TAC interim payment
In certain cases, you may be entitled to an interim payment from the TAC.
This page will explore this further.
Income interim payments
While your income payments are being determined, you may be entitled payment of an interim payment from the TAC.
So say for example that you have lodged a TAC claim and the TAC have not finalised their determination regarding the appropriate amount to pay you.
This is particularly relevant for those that may be self-employed and therefore not subject in many cases to a regular income such as you would earn if you were an employed person on a wage.
Another instance might be if you are a wage earner but not earning a regular rate such as what many casual workers may experience.
In this instance, the TAC may consider you may consider paying you an interim payment before they have finalised their determination.
How do I obtain an interim payment?
You should contact the TAC as soon as possible and request an interim payment be made. You can do this over the phone or via the TAC email address.
If the TAC pays you an interim payment while they are determining your income payment figure, then if further money is owed to you over and above the amount that you received by way of interim payments, then you’ll be entitled to be paid the difference.
However, also keep in mind that if you are later assessed at less than what the TAC paid by way of interim payment, the TAC may seek to recover the difference from any future payments that are to be made to you.
And if, on the off chance the TAC determine that you’re not entitled to loss of earnings benefits after you have been paid an interim payment, the TAC may seek to recover the total amount paid to you.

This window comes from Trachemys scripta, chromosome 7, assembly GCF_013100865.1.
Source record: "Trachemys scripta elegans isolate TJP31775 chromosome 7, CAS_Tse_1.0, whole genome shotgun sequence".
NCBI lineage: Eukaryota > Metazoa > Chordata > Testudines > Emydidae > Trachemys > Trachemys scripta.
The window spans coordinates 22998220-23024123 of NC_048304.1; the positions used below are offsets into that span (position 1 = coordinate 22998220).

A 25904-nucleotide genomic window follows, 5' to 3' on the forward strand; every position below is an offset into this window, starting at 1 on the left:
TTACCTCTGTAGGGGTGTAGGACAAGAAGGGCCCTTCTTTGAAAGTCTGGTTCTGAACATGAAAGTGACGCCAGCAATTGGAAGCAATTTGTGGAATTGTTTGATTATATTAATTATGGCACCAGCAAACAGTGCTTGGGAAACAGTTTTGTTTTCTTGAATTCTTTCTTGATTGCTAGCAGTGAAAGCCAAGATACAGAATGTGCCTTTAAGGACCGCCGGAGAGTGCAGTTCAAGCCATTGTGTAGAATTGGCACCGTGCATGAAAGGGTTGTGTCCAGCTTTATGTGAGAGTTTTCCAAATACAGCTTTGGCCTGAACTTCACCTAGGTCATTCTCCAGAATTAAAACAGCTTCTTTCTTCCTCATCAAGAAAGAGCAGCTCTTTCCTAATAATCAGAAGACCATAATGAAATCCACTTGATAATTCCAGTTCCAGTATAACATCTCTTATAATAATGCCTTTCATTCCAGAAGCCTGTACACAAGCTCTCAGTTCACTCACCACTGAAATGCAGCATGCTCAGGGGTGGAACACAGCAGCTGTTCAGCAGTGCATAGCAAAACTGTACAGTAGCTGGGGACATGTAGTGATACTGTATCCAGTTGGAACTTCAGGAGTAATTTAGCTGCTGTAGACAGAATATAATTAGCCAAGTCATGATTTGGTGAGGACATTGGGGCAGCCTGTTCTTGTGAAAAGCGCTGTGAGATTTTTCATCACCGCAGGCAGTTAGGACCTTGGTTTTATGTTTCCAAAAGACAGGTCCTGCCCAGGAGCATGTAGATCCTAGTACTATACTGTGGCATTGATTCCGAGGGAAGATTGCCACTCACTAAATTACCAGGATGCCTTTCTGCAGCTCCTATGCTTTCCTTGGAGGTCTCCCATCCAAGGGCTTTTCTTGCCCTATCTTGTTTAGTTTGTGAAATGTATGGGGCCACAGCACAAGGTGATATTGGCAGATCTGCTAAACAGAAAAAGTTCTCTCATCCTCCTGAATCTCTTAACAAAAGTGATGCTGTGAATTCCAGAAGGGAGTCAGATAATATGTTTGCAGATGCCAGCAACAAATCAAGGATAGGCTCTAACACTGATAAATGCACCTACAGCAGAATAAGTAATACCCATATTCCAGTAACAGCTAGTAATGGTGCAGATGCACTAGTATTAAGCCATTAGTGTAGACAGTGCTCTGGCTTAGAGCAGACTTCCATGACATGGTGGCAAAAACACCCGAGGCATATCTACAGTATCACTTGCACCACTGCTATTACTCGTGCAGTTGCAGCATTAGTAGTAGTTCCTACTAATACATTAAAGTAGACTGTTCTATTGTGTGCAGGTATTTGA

Impairment claim interim payments
The second way that you may obtain an interim payment from the TAC is in relation to your impairment claim.
You can read about impairment claims here.
In a nutshell, the process for an impairment claim is for all of the injuries and conditions that you suffered in the accident to be assessed by appropriate doctors.
These doctors are required to put figures on your injuries and conditions.
These figures then get combined into one overall whole person impairment figure called your whole person impairment rating.
I read about the whole person impairment rating here.
It can take many months for an impairment claim to finalise.
If it becomes apparent that you are likely to reach the minimum whole person impairment threshold required to be entitled to an impairment benefit, being 11%, the TAC may consider paying you an interim payment based on this amount.
For example, say you’ve been medically assessed as having a 15% whole person impairment rating but you have other assessments coming up in the future.
The TAC might in this instance be amenable to paying you an interim payment.
Sometimes the TAC will not volunteer an interim payment and for this reason you should contact them (or ask your lawyer to) and ask whether they would be open to paying you an interim payment.
If you believe that you are entitled to an interim payment but the TAC is refusing to make one, then we would recommend getting legal advice.
There are two main instances in which the TAC can consider paying interim payments.
The first is in relation to income payments when they are determining the appropriate amount to pay you.
The second is in relation to an impairment claim when it is apparent that you are likely to hit the minimum whole person impairment rating threshold but the impairment claim is still some way away from being determined.